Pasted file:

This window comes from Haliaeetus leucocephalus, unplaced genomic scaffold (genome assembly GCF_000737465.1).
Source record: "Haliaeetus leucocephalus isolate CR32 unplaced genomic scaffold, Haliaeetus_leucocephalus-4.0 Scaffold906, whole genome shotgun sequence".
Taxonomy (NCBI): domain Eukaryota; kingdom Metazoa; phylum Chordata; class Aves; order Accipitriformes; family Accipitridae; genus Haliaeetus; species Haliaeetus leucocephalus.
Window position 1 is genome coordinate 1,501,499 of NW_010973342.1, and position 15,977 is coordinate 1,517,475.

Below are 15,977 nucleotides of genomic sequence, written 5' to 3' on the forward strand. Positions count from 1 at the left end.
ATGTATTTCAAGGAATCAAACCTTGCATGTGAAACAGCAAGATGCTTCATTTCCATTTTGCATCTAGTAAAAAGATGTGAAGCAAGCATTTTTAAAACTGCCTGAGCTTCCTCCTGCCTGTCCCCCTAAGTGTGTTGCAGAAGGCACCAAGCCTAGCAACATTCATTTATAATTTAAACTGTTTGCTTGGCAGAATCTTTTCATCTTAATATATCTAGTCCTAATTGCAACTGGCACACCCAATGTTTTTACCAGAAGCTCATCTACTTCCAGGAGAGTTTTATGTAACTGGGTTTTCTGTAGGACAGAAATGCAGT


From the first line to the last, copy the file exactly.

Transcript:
This window comes from Haliaeetus leucocephalus, unplaced genomic scaffold (genome assembly GCF_000737465.1).
Source record: "Haliaeetus leucocephalus isolate CR32 unplaced genomic scaffold, Haliaeetus_leucocephalus-4.0 Scaffold906, whole genome shotgun sequence".
Taxonomy (NCBI): domain Eukaryota; kingdom Metazoa; phylum Chordata; class Aves; order Accipitriformes; family Accipitridae; genus Haliaeetus; species Haliaeetus leucocephalus.
Window position 1 is genome coordinate 1,501,499 of NW_010973342.1, and position 15,977 is coordinate 1,517,475.

Below are 15,977 nucleotides of genomic sequence, written 5' to 3' on the forward strand. Positions count from 1 at the left end.
ATGTATTTCAAGGAATCAAACCTTGCATGTGAAACAGCAAGATGCTTCATTTCCATTTTGCATCTAGTAAAAAGATGTGAAGCAAGCATTTTTAAAACTGCCTGAGCTTCCTCCTGCCTGTCCCCCTAAGTGTGTTGCAGAAGGCACCAAGCCTAGCAACATTCATTTATAATTTAAACTGTTTGCTTGGCAGAATCTTTTCATCTTAATATATCTAGTCCTAATTGCAACTGGCACACCCAATGTTTTTACCAGAAGCTCATCTACTTCCAGGAGAGTTTTATGTAACTGGGTTTTCTGTAGGACAGAAATGCAGT